Buried among the many year-end events of 2012, one historical milestone was somewhat overlooked: the “silver anniversary” of the outbreak of the first intifada. I was there, in the heart of that tempest in the winter of 1987, in the refugee camps around Ramallah. We were not prepared for an intifada. We had gone to the Ramallah area for seven days of routine security duty and ended up staying there for three full months.

Much has been written, said, and claimed regarding the reasons for the intifada, the influences and the implications of the first Palestinian uprising. As a junior officer, I was not privy to the classified intelligence reports that purported to analyze and predict the way the wind was blowing in the Palestinian street. But I did not need intelligence reports to understand that something drastic changed during that period. Right in front of me I saw the look in the eyes of the people in the narrow streets of the neglected refugee camps. The eyes are the window of the soul, and the stares that were directed at us by the inhabitants of the Palestinian refugee camps expressed the dramatic turning point that took place that winter.

Clashes in Ramallah during the first intifada (photo by Nati Shohat/Flash90)

Clashes in Ramallah during the first intifada (photo by Nati Shohat/Flash90)

During my first three years of army service, before the first intifada, I had been in Judea and Samaria several times for routine security duty. These security duties mainly involved foot and motor patrols in and around the refugee camps and major cities, such as Ramallah. A regular patrol consisted of three or four soldiers and a commander. The most serious incidents during that time involved anti-Israel graffiti or pro-Arafat flyers, and sometimes the PLO flag being flown from the electricity wires. But the eyes of the Palestinian residents were always downcast. Frightened. Evasive. Ashamed. When they saw the IDF patrol, children would run away, mothers would bring their children inside, teenage boys would vanish. We soldiers would walk without concern or fear, in control of the territory and the people.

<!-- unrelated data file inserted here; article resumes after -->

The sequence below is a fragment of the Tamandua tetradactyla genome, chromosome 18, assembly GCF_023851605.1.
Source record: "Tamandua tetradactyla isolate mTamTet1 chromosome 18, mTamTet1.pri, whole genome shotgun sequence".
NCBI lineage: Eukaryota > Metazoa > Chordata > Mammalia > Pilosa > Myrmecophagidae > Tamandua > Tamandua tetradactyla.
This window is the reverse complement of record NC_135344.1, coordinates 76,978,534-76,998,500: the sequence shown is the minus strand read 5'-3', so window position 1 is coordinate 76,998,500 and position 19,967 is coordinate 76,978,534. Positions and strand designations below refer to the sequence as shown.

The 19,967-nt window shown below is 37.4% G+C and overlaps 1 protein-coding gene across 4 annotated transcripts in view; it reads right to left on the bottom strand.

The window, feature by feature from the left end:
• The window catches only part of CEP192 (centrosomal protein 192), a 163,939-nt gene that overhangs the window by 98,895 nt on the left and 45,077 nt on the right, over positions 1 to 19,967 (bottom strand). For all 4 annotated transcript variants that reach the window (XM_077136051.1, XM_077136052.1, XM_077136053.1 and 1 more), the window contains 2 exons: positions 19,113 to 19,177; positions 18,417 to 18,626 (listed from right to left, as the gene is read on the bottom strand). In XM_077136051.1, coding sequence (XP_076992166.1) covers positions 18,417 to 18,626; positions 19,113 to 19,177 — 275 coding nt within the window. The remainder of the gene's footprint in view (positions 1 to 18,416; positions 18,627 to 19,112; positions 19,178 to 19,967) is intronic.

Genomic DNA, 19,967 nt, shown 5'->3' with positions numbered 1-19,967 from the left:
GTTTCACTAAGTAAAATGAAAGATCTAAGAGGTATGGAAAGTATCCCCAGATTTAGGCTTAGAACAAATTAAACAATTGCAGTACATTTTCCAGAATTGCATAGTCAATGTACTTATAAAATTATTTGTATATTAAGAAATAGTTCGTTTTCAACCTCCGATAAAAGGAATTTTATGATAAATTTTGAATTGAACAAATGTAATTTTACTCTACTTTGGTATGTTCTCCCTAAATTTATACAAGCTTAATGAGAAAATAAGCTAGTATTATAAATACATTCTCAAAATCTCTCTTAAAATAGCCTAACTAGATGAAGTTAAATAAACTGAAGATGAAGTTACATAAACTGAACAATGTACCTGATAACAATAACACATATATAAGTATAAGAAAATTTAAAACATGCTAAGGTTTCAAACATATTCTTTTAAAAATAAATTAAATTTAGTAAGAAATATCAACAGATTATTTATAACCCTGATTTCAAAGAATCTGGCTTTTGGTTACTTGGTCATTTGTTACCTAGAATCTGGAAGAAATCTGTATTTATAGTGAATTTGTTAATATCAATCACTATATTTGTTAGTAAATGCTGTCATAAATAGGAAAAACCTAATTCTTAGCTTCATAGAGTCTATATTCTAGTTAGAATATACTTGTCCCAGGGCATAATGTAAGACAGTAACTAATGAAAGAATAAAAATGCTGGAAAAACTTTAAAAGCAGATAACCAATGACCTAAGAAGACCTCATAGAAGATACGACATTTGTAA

In contrast, when the intifada broke out, the look that was cast our way by Palestinian eyes was different. They looked us straight in the face. The people stood their ground. Lips were pursed. Pride was evident on faces. Children no longer ran away, but hurled stones and curses. Women did not call their children inside like chickens afraid of the big, bad wolf, but joined their children and took an active part in the mass demonstrations. The youth led the riots, throwing rocks and blocking streets, planting metal spikes to puncture the tires of the military vehicles, and later on even shooting at the soldiers.

Blocking the roads showed the extent to which the Palestinian masses were involved in the popular uprising. Our daily routine consisted of motor patrols along the roads that wound between the small villages in the vicinity of Ramallah. When we drove back along the same road we had travelled just a short time before, we could see from afar the pillars of black smoke. As we got closer to the village, we would find that the road was blocked with burning tires and hundreds of rocks, some of them so heavy that it would have taken the combined efforts of several people to move them into place. It was clear that the entire village had participated in blocking the road.